US Supreme Court Docket

Supreme Court Docket

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January 2006
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Monday, January 8 Douglas B. Moylan, Attorney General of Guam v. Felix P. Camacho, Governor of Guam
No. 06-116

Subject:

    Guam Organic Act, Aggregate Tax Valuation, Assessments, Tolling, Certiorari, Civil Procedure, Tax Law
Question:
  • Whether the Supreme Court of Guam erred in interpreting the phrase aggregate tax valuation in the Guam Organic Acts debt-limitation provision, 48 U.S.C. 1423a (emphasis added), as tying the limit on borrowing by the Guam territorial government to the full value of property on Guam rather than to the assessed value used for purposes of taxation.

  • Whether the time for filing a petition for writ of certiorari from this Court was tolled while a petition for writ of certiorari or writ of certiorari with respect to the same judgment was pending before the United States Court of Appeals for the Ninth Circuit.
Decisions:

Resources:

Briefs:

    Parties
    Merits Phase

    Coming Soon
Counsel of Record

For Petitioner Moylan, Attorney General of Guam:

Seth P. Waxman
Wilmer Cutler Pickering Hale and Dorr, LLP
Washington, DC
For Respondent Felix P. Camacho, Governor of Guam:
Arthur B. Clark
Tamuning, GU



United Haulers Association, Inc., et al. v. Oneida-Herkimer Solid Waste Management Authority, et al.
No. 05-1345

Subject:

    Commerce Clause, Interstate Commerce, Solid Waste, Flow-Control Ordinance, Preferred Processing Facility
Question:
    The Court held in C & A Carbone, Inc. v. Town of Clarkstown, 511 U.S. 383, 386 (1994), that a so-called flow control ordinance, which require[d] all solid waste to be processed at a designated transfer station before leaving the municipality, discriminated against interstate commerce and was invalid under the Commerce Clause because it depriv[ed] competitors, including out-of-state firms, of access to a local market. This case presents two questions, the first of which is the subject of an acknowledged circuit conflict:

  1. Whether the virtually per se prohibition against hoard[ing] solid waste (Id. at 392) recognized in Carbone is inapplicable when the preferred processing facility (ibid.) is owned by a public entity

  2. Whether a flow-control ordinance that requires delivery of all solid waste to a publicly owned local facility and thus prohibits its exportation imposes so insubstantial a burden on interstate commerce that the provision satisfies the Commerce Clause if it serves even a minimal local benefit.
Decisions:

Resources:


Briefs:

    Parties
    Merits Phase

    Coming Soon
Counsel of Record

For Petitioners United Haulers Association, Inc., et al..:

Evan Mark Tager
Mayer, Brown, Rowe & Maw LLP
Washington, DC
For Respondents Oneida-Herkimer etc., et al.:
Michael J. Cahill
Germano & Cahill, P.C.
Holbrook, NY


Tuesday, January 9

Sinochem International Co., Ltd. v. Malaysia International Shipping Corporation
No. 06-102

Subject:

    Jurisdiction, Personal Jurisdiction, Forum Non Conveniens, Civil Procedure
Questions:
    A divided panel of the Court of Appeals for the Third Circuit held that a district court must first conclusively determine if it has personal jurisdiction over the defendant before it may dismiss the suit on the ground of forum non conveniens. The court acknowledged that its holding was inconsistent with the interests of judicial economy, recognized that its decision in the case deepened an-already existing 2-4 split among the circuits, and invited this Courts review.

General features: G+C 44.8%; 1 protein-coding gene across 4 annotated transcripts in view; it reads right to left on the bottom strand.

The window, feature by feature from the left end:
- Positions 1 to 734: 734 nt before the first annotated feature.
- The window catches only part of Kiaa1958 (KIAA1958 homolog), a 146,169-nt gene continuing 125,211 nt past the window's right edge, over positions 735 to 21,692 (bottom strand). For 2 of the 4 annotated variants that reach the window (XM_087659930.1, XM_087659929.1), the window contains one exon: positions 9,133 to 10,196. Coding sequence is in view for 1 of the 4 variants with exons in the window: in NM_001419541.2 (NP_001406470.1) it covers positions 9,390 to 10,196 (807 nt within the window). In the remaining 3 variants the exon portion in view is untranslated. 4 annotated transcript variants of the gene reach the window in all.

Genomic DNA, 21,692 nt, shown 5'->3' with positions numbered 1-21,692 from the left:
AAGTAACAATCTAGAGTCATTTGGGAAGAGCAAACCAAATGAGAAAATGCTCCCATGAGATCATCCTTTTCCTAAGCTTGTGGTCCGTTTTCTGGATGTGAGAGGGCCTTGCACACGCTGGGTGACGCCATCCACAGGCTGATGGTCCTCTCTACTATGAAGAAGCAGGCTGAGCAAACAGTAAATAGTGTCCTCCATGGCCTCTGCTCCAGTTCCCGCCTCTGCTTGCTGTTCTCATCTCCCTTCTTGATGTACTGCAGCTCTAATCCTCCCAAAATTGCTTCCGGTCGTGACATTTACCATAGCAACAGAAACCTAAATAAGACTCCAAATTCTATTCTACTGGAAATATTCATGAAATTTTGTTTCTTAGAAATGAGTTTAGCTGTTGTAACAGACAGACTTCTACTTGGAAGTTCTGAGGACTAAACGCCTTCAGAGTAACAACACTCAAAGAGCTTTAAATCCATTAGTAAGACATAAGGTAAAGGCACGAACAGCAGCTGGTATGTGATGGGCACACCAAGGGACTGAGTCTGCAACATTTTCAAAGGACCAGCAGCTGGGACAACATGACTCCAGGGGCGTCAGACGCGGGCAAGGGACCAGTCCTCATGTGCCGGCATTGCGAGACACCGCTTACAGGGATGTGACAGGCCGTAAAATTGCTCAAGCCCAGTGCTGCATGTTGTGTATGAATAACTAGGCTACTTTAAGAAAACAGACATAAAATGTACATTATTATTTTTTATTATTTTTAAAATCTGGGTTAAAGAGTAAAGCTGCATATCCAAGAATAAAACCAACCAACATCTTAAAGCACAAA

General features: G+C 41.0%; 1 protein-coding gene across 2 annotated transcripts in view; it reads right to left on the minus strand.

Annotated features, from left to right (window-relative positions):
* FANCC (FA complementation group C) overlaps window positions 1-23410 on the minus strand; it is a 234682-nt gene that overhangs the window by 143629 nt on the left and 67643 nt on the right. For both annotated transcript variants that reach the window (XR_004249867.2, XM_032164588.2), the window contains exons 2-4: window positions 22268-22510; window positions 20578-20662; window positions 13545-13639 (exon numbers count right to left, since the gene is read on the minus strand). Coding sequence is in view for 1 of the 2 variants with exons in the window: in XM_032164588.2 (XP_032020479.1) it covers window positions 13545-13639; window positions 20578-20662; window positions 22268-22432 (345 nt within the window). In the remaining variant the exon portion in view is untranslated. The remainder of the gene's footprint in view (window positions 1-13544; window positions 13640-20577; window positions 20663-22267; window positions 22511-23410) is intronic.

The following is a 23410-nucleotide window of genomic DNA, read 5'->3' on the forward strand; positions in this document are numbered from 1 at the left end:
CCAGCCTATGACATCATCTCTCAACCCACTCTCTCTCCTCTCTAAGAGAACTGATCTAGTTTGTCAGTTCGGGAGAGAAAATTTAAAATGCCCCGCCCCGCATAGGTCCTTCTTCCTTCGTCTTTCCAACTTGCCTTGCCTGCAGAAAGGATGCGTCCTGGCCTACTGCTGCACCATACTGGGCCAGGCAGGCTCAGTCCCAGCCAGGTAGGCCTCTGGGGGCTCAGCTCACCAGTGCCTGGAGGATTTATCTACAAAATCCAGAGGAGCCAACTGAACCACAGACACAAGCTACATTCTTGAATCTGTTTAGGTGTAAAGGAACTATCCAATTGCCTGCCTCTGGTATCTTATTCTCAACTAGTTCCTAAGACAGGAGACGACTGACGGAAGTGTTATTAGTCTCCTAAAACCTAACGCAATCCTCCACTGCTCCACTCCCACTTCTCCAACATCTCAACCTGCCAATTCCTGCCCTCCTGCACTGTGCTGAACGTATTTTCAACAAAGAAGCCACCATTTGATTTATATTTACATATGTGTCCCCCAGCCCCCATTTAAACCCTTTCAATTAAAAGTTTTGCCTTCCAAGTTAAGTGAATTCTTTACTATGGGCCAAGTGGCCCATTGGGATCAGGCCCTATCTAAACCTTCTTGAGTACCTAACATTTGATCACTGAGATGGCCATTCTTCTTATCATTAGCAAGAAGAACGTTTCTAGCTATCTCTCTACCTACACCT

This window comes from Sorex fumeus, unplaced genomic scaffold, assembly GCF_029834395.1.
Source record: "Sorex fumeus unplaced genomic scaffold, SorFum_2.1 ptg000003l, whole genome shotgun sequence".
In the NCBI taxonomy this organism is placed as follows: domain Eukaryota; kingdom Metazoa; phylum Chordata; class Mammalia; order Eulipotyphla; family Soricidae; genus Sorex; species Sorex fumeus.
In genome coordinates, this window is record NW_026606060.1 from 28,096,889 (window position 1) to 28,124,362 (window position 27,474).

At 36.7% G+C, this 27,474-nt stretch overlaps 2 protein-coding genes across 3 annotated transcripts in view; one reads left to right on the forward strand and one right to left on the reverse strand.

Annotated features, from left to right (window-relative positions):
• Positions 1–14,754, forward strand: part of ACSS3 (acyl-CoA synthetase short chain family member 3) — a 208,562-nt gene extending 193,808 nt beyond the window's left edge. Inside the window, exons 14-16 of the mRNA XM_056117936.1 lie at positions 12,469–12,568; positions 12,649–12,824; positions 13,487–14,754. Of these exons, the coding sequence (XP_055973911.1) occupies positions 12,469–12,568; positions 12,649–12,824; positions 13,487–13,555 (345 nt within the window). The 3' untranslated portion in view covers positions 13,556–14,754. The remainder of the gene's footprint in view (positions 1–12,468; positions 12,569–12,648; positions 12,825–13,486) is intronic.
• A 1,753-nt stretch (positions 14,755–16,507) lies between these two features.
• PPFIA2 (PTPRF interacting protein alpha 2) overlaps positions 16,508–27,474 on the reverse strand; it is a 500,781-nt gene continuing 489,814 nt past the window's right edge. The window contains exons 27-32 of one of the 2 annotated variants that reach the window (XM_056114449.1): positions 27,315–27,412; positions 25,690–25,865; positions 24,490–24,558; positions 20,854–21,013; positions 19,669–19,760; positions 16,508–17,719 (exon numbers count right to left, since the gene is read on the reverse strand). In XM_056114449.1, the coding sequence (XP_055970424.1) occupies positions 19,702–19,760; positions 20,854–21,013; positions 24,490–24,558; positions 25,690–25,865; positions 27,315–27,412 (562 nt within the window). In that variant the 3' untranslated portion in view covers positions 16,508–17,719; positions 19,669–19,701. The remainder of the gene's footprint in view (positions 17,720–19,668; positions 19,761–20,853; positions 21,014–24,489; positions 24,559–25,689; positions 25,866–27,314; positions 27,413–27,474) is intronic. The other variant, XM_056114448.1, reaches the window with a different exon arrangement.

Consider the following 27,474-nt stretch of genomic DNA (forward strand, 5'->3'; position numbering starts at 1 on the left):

The question presented is:

    Whether a district court must first conclusively establish jurisdiction before dismissing a suit on the ground of forum non conveniens?

Decisions:

Resources:


Briefs:

    Parties
    Merits Phase

    Coming Soon
Counsel of Record

For Petitioner Sinochem Int'l:

Gregory A. Castanias
Jones Day
Washington, DC
For Petitioner Malaysia Int'l Shipping Corp.:
Kevin L. McGee
Rawle & Henderson LLP
Philadelphia, PA


Dora B. Schriro, Director, Arizona Department of Corrections v. Jeffrey Timothy Landrigan, aka Billy Patrick Wayne Hill
No. 05-1575

Subject:

    Capital Cases, Capital Sentencing, Mitigation, Anti-Terrorism and Effective Death Penalty Act of 1996, Ineffective Assistance of Counsel
Question:
    Respondent Jeffrey Landrigan actively thwarted his attorneys efforts to develop and present mitigation evidence in his capital sentencing proceeding. Landrigan told the trial judge that he did not want his attorney to present any mitigation evidence, including proposed testimony from witnesses whom his attorney had subpoenaed to testify. On post-conviction review, the state court rejected as frivolous an ineffective assistance of counsel claim in which Landrigan asserted that if counsel had raised the issue of Landrigans alleged genetic predisposition to violence, he would have cooperated in presenting that type of mitigating evidence.

  1. In light of the highly deferential standard of review required in this case pursuant to the Anti-Terrorism and Effective Death Penalty Act of 1996 (AEDPA), did the Ninth Circuit err by holding that the state court unreasonably determined the facts when it found that Landrigan instructed his attorney not to present any mitigating evidence at the sentencing hearing?

  2. Did the Ninth Circuit err by finding that the state courts analysis of Landrigans ineffective assistance of counsel claim was objectively unreasonable under Strickland v. Washington, 466 U.S. 668 (1984), notwithstanding the absence of any contrary authority from this Court in cases in which (a) the defendant waives presentation of mitigation and impedes counsels attempts to do so, or (b) the evidence the defendant subsequently claims should have been presented is not mitigating?
Decisions:

Resources:


Briefs:

    Parties
    Merits Phase

    Coming Soon

Counsel of Record

For Petitioner Dora B. Schriro:

Kent E. Cattani
Office of the Attorney General
Capital Litigation Section
Phoenix, AZ
For Respondent Landrigan:
Dale A. Baich
Office of the Federal Public Defender
Capital Habeas Unit
Phoenix, AZ



Wednesday, January 10